Way sat with her toes barely brushing the cool water of the pond. Torches flickered in the light evening breeze but did little to wash out the brilliant vista of stars above her. By her side sat a pair of ordinary slippers. Their black satin sheen was marred with the sort of scuffs that only an exuberant night’s work could provide.
Behind her, a castle rose. Its towers would never hold against an invader but they were never meant to. They stood as elegant words written on the tapestry of the city’s skyline. Though the hour was late, and the revelers had long since retired to their beds, there were still candles burning outside the shuttered windows. Each marked a wish for joy from the castle’s prince to his long suffering subjects. Unlike in previous years however, on this anniversary of the prince’s birth, those wishes had come true.
Way smiled at the ripples in pond as they stirred the reflected sky into a sea of brilliant, stormy light. She wasn’t built for quiet moments, but she loved them nonetheless. There was nothing like being wrapped in solitude when you knew you weren’t trapped there. Like all quiet moments though, she knew it would end and breathed in more deeply to hold onto it for a few more precious seconds.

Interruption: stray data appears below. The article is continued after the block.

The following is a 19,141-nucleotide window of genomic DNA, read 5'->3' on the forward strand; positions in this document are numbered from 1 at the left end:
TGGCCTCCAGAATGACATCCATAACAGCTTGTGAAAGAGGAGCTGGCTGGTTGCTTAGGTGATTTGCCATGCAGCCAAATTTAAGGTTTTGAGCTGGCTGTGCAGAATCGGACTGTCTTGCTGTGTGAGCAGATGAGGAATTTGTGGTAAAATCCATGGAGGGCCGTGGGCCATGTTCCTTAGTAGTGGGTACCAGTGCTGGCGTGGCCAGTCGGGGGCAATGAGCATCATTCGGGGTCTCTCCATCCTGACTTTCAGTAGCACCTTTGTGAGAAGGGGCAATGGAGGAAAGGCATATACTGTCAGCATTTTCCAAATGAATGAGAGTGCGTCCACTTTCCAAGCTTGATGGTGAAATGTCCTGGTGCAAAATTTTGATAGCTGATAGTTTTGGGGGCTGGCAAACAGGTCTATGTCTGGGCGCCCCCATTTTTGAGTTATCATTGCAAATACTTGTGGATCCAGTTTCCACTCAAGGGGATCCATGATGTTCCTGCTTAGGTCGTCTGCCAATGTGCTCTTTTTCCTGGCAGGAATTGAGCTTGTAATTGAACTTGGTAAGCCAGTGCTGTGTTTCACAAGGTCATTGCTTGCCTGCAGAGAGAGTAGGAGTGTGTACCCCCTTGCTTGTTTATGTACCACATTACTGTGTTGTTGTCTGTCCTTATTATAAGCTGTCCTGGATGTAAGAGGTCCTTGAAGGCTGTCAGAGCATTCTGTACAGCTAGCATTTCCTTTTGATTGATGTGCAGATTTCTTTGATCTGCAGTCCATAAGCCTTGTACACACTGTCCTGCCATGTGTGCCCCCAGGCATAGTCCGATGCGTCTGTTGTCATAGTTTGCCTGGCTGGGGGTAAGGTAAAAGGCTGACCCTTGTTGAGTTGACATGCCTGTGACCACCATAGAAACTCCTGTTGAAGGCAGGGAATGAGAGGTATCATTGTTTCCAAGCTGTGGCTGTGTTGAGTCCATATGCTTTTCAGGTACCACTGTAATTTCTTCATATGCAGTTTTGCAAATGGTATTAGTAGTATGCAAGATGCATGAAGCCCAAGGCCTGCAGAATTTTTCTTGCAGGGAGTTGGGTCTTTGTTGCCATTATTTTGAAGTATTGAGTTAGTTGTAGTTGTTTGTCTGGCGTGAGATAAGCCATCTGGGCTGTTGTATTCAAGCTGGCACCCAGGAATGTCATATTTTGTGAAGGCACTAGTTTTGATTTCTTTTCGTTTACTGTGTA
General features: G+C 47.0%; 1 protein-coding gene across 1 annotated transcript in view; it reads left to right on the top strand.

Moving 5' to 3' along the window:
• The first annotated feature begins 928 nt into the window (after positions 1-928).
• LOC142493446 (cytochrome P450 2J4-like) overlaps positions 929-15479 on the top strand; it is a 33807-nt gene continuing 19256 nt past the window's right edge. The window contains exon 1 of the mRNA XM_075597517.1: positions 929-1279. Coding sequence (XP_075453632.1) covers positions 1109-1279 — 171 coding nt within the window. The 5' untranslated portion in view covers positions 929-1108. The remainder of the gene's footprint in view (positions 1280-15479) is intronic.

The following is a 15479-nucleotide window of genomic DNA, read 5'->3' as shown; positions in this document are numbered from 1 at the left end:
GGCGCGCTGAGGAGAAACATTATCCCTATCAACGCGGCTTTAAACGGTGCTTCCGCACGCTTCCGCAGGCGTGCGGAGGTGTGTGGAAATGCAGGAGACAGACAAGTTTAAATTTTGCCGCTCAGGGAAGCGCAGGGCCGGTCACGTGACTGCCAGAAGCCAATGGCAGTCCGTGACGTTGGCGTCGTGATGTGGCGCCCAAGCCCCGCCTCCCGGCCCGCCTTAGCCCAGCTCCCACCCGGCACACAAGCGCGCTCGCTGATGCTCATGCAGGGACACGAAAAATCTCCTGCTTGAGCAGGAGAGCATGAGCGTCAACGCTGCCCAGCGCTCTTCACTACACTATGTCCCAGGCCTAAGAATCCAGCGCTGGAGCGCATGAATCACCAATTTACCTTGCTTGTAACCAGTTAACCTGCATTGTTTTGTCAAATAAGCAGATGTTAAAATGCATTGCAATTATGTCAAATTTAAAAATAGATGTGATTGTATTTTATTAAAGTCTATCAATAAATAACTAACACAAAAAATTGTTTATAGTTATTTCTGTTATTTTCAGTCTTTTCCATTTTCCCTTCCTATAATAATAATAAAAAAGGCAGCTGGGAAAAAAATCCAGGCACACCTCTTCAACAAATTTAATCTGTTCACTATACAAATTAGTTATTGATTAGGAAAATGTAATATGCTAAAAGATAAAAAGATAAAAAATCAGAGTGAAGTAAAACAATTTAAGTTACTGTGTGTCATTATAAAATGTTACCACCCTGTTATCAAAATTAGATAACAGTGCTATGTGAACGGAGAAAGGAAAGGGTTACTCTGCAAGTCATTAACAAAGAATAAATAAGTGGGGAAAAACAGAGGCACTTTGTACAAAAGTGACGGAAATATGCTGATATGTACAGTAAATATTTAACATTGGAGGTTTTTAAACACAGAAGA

“So this is where you escaped to.” Jess said. She was using her ‘stern mentor’ voice though Way suspected she was more exasperated than angry.
“I wasn’t escaping, I was just letting things calm down. How did the ball turn out?” Way asked.
“Cindy was stabbed.” Jess said.
Way let her awareness expand. The world hadn’t gone wrong, hadn’t broken, so the underlying threads that connected everyone were still in place. Cindy was injured but not dead. Not the best outcome but less troublesome than the alternative.
“How is she?” Way asked Jess.
“Recovering.” Jess said.
“Who stabbed her?” Way asked.
“The Major Domo. He was aiming for Henri though.” Jess said.
“That’s surprising. I really thought it was his advisor that had it in for for Henri.” Way said.
“He did. The Major Domo was working for him.”
Way closed her eyes and pictured the scene.
A bustling, joyous crowd had packed the castle as night fell. It was Prince Henri’s 18th birthday and while they had come to celebrate the occasion, their joy and liveliness was more due to the impending end of the Royal Advisor’s rule.
Sixteen years had passed since the death of the King and Queen. Nostalgia had given the former monarchs a cache of love and devotion which they had never enjoyed in life. The Royal Advisor had amplified that by providing as stark a contrast as he could to their rule. Taxes had seemed mild to the point of being unnoticeable compared to the burden the Advisor laid on the people. The Queen’s punishments were the models of fairness, with a perfect balance between mercy and justice, compared to the draconian laws the Advisor enacted.
In their hearts, the populace had known that the Advisor’s time was limited. He controlled the military but the day that the Generals and Dukes could give their pledge to the Prince, the Advisor’s reign would be at an end. So they endured.